A review of things you need to know before you go home on Monday; Slow start to Xmas for retailers, China gears up, Invercargill stronger than Italy

A review of things you need to know before you go home on Monday; Slow start to Xmas for retailers, China gears up, Invercargill stronger than Italy
For Monday, December 8, 2014. Image sourced from Shutterstock.com

By David Chaston & Gareth Vaughan

Here are the key things you need to know before you leave work today.

TODAY'S MORTGAGE RATE CHANGES
There were reductions by Kiwibank today (the ones we noted on Friday), NZ Home Loans and AMP.

TODAY'S DEPOSIT RATE CHANGES
There were no changes today.

A SLOW START?
Spending during the first seven days of December has been slow for some retailers in New Zealand with spending through the Paymark network showing that although spending has increased by 4.9%, it is well below last year’s growth rate of 8.6% for the same period.

BIG AUSTRALASIAN BANK CAPITAL RATIOS 'NOT UNQUESTIONABLY STRONG'
David Murray, the ex-Commonwealth Bank of Australia CEO being labelled a poacher turned gamekeeper across the ditch, delivered a major speech hot on the heels of issuing the Australian Government's Financial System Inquiry final report on Sunday. In it he noted the capital ratios of Australian banks should be "unquestionably strong." Specifically, Murray said, they should be ranked in the top 25% of global banks when the big four (the parents of NZ's major banks) are languishing somewhere between the global median and the 75th percentile.

"This means that they are not ‘unquestionably strong’. Accordingly, they should be required to increase their capital ratios so that they are in the top 25% of global peers, and a process for more transparent reporting of comparative capital ratios should be developed," Murray said.

Elsewhere in the speech Murray noted his Inquiry's recommendation that the big Australasian banks should hold more capital against residential mortgages, narrowing the gap with how much smaller banks hold. This would create "a small funding cost increase" for the major banks.

CHINA GEARS UP
In its latest quarterly review the Bank for International Settlements (BIS), the central banks' bank, highlighted an "extraordinary" surge in post global financial crisis cross-border bank lending to China. Between the end of 2012 and the end of June this year the amount outstanding more than doubled to US$1.1 trillion. That makes China the seventh largest borrower worldwide. Chinese nationals have also borrowed more than US$360 billion through international debt securities, from both bank and non-bank sources.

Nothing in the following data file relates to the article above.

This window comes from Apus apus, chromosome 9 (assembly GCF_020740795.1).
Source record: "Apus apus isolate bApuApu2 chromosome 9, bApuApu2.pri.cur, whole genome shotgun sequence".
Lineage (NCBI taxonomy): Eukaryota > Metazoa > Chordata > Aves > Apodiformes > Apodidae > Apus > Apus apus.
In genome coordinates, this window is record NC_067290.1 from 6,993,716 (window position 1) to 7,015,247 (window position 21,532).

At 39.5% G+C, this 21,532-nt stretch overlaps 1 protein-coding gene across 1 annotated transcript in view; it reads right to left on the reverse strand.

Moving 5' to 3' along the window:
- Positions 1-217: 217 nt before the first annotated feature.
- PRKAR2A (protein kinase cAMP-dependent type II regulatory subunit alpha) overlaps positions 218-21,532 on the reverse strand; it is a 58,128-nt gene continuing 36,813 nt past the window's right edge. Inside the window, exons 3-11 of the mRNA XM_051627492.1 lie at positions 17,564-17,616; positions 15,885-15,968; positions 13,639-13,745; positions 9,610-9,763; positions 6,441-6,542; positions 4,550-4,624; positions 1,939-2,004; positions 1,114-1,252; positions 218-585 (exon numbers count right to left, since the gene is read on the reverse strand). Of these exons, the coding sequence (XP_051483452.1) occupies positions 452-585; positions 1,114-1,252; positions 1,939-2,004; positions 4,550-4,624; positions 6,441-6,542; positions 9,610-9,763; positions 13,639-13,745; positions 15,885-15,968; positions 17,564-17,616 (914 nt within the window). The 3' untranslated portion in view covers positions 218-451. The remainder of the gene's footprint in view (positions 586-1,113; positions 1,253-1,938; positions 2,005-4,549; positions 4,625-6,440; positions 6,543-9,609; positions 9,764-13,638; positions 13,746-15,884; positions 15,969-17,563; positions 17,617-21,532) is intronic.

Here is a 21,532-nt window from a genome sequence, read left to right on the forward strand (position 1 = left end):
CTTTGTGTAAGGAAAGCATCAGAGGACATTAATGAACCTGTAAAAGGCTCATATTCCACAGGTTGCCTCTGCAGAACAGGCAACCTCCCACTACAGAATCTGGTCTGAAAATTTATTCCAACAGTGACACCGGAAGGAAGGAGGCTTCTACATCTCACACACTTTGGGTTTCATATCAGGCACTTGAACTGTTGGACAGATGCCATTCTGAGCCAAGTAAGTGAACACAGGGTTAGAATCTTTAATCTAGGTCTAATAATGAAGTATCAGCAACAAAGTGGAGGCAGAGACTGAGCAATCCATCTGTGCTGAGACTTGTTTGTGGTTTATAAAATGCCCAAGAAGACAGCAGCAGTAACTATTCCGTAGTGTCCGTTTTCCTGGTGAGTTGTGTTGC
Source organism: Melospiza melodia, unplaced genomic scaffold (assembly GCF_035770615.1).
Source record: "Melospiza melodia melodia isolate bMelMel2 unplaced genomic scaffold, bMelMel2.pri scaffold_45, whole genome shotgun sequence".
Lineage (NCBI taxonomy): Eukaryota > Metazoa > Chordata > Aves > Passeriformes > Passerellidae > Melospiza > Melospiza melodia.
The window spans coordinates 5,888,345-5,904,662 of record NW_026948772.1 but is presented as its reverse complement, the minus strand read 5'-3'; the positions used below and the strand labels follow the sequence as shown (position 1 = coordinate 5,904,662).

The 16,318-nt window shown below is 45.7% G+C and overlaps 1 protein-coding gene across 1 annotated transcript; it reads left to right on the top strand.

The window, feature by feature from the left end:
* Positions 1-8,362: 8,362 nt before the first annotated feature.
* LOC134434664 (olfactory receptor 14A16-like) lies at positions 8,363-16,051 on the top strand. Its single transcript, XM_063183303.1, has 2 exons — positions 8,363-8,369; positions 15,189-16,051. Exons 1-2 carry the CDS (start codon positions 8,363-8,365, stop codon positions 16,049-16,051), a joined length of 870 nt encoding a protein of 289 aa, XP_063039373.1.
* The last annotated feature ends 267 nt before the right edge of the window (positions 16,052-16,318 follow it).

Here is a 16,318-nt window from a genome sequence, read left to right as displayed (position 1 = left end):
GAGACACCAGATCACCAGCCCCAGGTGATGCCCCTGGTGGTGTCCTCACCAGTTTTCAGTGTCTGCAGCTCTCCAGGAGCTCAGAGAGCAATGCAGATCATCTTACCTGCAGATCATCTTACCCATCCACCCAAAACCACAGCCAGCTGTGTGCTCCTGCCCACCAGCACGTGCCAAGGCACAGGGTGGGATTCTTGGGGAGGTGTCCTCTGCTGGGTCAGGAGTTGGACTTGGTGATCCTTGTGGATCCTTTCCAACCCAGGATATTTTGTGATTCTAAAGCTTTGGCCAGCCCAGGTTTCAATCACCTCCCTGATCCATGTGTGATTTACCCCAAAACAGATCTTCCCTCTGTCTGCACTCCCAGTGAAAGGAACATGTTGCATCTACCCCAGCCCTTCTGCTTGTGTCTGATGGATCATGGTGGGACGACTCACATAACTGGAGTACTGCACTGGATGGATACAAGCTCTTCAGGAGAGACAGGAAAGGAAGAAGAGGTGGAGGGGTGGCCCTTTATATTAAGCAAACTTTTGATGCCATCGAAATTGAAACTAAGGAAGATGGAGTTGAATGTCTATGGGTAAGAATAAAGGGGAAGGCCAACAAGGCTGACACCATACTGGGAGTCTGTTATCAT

"Contrary to prevailing wisdom, any vulnerabilities in China could have significant effects abroad, also through purely financial channels," Claudio Borio, the head of BIS' monetary & economic department, said.

WARNING FOR COMMODITY EXPORTERS
With falling commodity prices and global volatility, Borio also had a warning for commodity exporters saying they could face tough challenges. Especially those "at the later stages of strong credit and property price booms and those that have eagerly tapped equally eager foreign bond investors for foreign currency financing." Sound a bit like New Zealand?

"Should the US dollar, the dominant international currency, continue its ascent, this could expose currency and funding mismatches, by raising debt burdens. The corresponding tightening of financial conditions could only worsen once interest rates in the United States normalise," added Borio.

KIWISAVER CONSOLIDATION
NZX has bought SuperLife, a funds manager and KiwiSaver scheme provider. They have paid up to $35 million in cash, shares and earnouts. SuperLife has $1.2 billion of funds under management and will be added into the NZX funds management business. More than 40,000 'members' will now have their nest egg controlled by a new manager although SuperLife directors and staff will be absorbed by NZX.

FINANCIAL HEFT
Here's a little fun: Fitch has rated Invercargill City's debt as AA, and late last week S&P cut Italy's credit rating to BBB-, both investment grade, but Italy is perilously close to junk status. Invercargill is financially stronger than Italy!

SOME FACTORIES QUIET, SOME BUSY
Data out today from StatsNZ on third quarter manufacturing revealed surprising weakness. This was driven largely by falling meat and dairy manufacturing volumes. These falls were more than made up by rising metal manufacturing. Transport equipment, machinery and equipment manufacturing, were up 3.5% while petroleum and coal product manufacturing was down 4.5%. Economists weren't spooked by the data. Westpac said; "Our quick estimate of manufacturing GDP suggests an increase of around 2% in the September quarter. This would make it the biggest quarterly increase since a 3.1% rise in the March 2012 quarter."

WHOLESALE RATES
Swap rates are unchanged today despite the rise in benchmark rates in New York over the weekend. Markets are awaiting RBNZ signals from Thursday's Official Cash Rate review and Monetary Policy Statement. The 90 day bank bill rate is also unchanged at 3.68%.

NZ DOLLAR WEAKER
Check our real-time charts here. The NZ dollar weakened today to US76.59 cents, A92.19c, and the TWI is at 77.81.

You can now see an animation of this chart. Click on it, or click here.

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NZD
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Source: CoinDesk

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